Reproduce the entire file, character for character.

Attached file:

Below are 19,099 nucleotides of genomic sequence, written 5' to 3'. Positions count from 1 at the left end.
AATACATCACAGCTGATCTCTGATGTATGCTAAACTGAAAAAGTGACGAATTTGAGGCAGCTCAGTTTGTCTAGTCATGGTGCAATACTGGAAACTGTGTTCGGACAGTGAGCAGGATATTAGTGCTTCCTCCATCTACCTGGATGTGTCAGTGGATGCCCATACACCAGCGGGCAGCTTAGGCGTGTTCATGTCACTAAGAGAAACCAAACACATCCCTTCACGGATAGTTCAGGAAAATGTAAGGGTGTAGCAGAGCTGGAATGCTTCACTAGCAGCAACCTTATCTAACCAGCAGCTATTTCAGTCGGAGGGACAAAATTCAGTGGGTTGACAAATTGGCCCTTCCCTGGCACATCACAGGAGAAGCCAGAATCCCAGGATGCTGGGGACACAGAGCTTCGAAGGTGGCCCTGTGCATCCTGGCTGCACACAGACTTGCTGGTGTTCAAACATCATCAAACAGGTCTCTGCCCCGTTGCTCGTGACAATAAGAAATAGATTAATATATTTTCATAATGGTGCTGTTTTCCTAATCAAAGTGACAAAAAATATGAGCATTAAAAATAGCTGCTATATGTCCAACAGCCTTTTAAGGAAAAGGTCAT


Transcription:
Below are 19,099 nucleotides of genomic sequence, written 5' to 3'. Positions count from 1 at the left end.
AATACATCACAGCTGATCTCTGATGTATGCTAAACTGAAAAAGTGACGAATTTGAGGCAGCTCAGTTTGTCTAGTCATGGTGCAATACTGGAAACTGTGTTCGGACAGTGAGCAGGATATTAGTGCTTCCTCCATCTACCTGGATGTGTCAGTGGATGCCCATACACCAGCGGGCAGCTTAGGCGTGTTCATGTCACTAAGAGAAACCAAACACATCCCTTCACGGATAGTTCAGGAAAATGTAAGGGTGTAGCAGAGCTGGAATGCTTCACTAGCAGCAACCTTATCTAACCAGCAGCTATTTCAGTCGGAGGGACAAAATTCAGTGGGTTGACAAATTGGCCCTTCCCTGGCACATCACAGGAGAAGCCAGAATCCCAGGATGCTGGGGACACAGAGCTTCGAAGGTGGCCCTGTGCATCCTGGCTGCACACAGACTTGCTGGTGTTCAAACATCATCAAACAGGTCTCTGCCCCGTTGCTCGTGACAATAAGAAATAGATTAATATATTTTCATAATGGTGCTGTTTTCCTAATCAAAGTGACAAAAAATATGAGCATTAAAAATAGCTGCTATATGTCCAACAGCCTTTTAAGGAAAAGGTCAT